Category: data

Four Fitness Apps for Cycling – a Quick Review

With almost 6000 miles on the road this year and countless miles and hours in years past I’ve tried a few different apps, some with hardware, some without. My experience yesterday with a new feature on my Garmin Fenix gave me the idea for this post.

Let’s take a look at Garmin Connect, Strava, Trainingpeaks and Wahoo Fitness. For each I’ve added a screenshot from the website (hyperlinked for your convenience 😉 ) as well as an image from its mobile app.

  • Price = Free (with hardware)
  • Key Features = Track exercise, sleep, water intake and more
  • Coolest Feature = Add or Remove Gear. Let’s you keep track of miles you put on your bikes, shoes, seats, etc.
  • Ease of Use = Fairly intuitive and easy to set up. Syncs automatically with your hardware (most of the time)
  • New feature = Suggested workouts. Yesterday my watch prompted me to do some anaerobic work. Was a good workout with visual and audio prompts.
  • Price = $15.00 per month or $5.00 per month if billed annually
  • Key features = Follow other riders and vice-versa (think Facebook for athletes), explore (aka find) segments or rides, take on challenges and sometimes earn prizes or discounts on schwag
  • Coolest feature = Segment results so you can see how you’re doing compared to others. KOMs/QOMs, cups for top 10s and other bragging rights
  • Ease of Use = Easy to set up and syncs with multiple apps (Zwift, FulGaz, Garmin, etc.).
  • Price = Several, flexible plans including a free option. Monthly ($19.95), quarterly ($16.33) or annual ($9.92) plans as well
  • Key features = Robust and detailed graphs, peaks (e.g. 5s power, 20 min. HR, etc.), daily metrics (sleep, soreness, overall health, etc.)
  • Coolest feature = Fatigue, Fitness and Form info.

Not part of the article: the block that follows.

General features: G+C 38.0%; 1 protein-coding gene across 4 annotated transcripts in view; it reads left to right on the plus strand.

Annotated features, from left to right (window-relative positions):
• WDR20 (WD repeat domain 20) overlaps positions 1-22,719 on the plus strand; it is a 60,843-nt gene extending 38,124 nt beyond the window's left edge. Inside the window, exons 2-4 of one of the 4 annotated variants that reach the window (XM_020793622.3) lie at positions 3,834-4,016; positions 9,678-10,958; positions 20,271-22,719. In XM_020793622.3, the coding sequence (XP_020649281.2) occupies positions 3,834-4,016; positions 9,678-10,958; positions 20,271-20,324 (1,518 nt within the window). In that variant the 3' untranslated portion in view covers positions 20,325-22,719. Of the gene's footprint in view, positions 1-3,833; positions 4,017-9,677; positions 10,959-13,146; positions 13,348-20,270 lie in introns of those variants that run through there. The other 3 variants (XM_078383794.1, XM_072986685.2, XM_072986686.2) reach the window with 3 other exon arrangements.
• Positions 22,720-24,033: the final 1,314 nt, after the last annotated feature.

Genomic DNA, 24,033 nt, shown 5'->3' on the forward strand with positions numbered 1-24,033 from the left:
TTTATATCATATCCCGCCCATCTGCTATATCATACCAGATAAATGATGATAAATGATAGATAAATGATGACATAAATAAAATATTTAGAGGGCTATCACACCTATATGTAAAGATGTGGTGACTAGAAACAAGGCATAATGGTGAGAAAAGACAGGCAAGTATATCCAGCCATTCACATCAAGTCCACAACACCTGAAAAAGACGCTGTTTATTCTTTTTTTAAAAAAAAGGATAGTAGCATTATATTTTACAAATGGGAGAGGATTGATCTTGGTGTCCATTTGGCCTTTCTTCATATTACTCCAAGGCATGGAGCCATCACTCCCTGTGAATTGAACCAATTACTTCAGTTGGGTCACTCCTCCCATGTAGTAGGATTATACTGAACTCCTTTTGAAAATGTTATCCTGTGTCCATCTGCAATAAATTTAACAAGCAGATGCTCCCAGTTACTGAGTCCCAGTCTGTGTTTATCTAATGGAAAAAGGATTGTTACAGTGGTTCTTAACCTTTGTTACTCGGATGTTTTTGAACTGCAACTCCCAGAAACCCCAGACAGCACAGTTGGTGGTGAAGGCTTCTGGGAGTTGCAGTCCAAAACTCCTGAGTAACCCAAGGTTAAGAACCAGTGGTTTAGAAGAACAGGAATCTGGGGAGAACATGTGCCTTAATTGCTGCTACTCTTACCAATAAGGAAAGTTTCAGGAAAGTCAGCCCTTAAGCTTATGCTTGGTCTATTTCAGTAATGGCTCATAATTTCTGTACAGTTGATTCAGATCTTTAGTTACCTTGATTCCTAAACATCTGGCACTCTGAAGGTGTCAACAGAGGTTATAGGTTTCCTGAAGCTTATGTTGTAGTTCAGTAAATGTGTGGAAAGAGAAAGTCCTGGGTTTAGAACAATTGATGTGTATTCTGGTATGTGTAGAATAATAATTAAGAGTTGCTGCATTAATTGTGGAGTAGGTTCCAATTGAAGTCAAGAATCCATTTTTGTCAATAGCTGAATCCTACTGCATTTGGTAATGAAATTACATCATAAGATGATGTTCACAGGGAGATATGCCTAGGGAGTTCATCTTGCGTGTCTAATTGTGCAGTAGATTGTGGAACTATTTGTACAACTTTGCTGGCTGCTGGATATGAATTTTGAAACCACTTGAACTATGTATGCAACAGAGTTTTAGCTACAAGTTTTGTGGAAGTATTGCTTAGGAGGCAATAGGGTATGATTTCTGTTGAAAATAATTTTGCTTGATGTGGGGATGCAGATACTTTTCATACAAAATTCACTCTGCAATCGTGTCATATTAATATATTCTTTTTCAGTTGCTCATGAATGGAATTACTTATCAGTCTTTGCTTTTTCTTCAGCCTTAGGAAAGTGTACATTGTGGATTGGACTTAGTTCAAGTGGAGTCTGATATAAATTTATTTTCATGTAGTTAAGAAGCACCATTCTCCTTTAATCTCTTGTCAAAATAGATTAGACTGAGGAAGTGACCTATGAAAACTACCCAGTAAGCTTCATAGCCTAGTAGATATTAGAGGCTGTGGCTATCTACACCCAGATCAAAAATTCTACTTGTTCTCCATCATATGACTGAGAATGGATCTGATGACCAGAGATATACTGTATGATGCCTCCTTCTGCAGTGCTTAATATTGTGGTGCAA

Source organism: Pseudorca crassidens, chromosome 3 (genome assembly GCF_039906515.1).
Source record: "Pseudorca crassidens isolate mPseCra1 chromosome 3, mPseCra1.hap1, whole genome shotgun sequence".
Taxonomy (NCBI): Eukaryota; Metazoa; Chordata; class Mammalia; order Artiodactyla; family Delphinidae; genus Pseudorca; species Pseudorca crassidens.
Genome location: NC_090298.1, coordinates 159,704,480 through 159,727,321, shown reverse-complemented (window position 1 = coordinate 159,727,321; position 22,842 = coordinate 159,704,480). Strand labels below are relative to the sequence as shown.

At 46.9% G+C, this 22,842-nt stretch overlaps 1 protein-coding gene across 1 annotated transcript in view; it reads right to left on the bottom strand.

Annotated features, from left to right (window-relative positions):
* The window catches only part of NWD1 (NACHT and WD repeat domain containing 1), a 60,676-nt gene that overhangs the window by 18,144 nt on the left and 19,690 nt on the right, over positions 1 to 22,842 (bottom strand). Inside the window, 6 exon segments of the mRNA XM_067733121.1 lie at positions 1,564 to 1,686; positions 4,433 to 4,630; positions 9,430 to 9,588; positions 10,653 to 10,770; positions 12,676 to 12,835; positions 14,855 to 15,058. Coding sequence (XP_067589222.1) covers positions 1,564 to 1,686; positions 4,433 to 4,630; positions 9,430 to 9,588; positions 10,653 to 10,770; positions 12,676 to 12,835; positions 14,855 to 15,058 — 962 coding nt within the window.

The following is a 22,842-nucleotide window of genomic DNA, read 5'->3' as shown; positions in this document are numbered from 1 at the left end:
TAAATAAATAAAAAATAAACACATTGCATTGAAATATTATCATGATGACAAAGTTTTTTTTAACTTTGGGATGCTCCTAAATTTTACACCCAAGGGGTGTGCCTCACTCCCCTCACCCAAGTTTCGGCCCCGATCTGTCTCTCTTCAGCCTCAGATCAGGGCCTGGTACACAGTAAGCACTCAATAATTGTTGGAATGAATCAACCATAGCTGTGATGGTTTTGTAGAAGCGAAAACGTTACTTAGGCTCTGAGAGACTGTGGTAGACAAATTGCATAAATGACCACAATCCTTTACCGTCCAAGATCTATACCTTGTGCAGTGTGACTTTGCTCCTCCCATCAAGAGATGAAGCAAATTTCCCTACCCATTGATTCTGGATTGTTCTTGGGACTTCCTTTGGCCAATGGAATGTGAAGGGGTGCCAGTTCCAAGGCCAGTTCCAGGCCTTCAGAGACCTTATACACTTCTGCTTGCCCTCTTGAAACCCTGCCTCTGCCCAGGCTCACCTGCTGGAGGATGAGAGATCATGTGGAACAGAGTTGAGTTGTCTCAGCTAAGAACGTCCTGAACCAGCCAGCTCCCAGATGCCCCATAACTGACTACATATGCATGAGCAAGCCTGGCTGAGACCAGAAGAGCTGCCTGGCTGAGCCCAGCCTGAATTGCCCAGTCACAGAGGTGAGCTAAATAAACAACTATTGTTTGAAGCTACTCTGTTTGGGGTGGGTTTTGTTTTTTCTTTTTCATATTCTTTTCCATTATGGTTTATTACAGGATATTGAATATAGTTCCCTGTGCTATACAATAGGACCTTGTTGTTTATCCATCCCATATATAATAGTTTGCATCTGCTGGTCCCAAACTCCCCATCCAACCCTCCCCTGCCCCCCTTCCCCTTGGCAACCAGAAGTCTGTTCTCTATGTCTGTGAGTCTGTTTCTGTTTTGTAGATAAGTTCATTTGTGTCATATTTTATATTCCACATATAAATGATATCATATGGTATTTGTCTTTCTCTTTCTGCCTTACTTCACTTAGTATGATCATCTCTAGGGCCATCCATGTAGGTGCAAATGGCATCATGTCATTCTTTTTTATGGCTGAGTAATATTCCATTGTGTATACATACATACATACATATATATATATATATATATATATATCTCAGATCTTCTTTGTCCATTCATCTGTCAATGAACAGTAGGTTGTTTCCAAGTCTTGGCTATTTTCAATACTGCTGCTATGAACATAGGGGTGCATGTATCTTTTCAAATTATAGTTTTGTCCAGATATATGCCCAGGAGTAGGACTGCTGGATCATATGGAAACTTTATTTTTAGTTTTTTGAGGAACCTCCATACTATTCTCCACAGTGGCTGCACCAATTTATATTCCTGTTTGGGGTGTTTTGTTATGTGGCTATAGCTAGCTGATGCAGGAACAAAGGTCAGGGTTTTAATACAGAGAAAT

• Ease of Use = Steeper learning curve than the others for sure but you can really slice and dice your data.
  • Price = Free (have to buy the hardware though, like Garmin)
  • Key Features = Workouts, History (with ability to share .fit files anytime), routes, planned workouts
  • Coolest Feature = Ability to adjust settings (e.g. auto-pause, auto-lap, etc.) on your head unit (Bolt or Roam) from the app.
  • Ease of Use = Intuitive and automatic. Set up was easy, too. Just download the app. and follow the bouncing cursor, as I like to say.

As you may know, I published a post earlier this year about data and whether it’s worth having access to so much of it. I believe it is but it’s certainly a matter of personal preference. I get that many of you don’t want to be bogged down with all of that info. You just want to ride.

For me, though, these apps have helped me take things to another level.

Strava, with its social nature, makes things more fun and allows you to compete with your friends. Garmin Connect does this as well but it’s not as popular, at least as far as I can tell.

Admittedly, I haven’t tried any of the Wahoo workouts but with FulGaz, Zwift and the great outdoors I’m content with that. My recent discovery of Garmin’s suggested workouts wasn’t a showstopper either.

Trainingpeaks, I believe, is the most helpful if you’re trying to dive deeper into those whys and hows of performance. Coincidentally, before I bought the app I purchased “Training + Racing with a Power Meter” by Hunter Allen, Andrew Coggan, and Stephen McGregor. As I read more and more it seemed to me that the book is somewhat of a companion to the app and in fact, Joe Friel, Co-Founder of Trainingpeaks, wrote the forward for the book.

So you pick. Or not.

If, however, you’re like me and want to better understand why you perform the way you do on a given day and also would like to glean some other valuable insight, take the leap and try one of these apps. Editors note: I did check Strava’s and Trainingpeaks’ websites for pricing today so they are current (for now).

I’m happy to provide more data points; just shoot me an email or give me a jingle!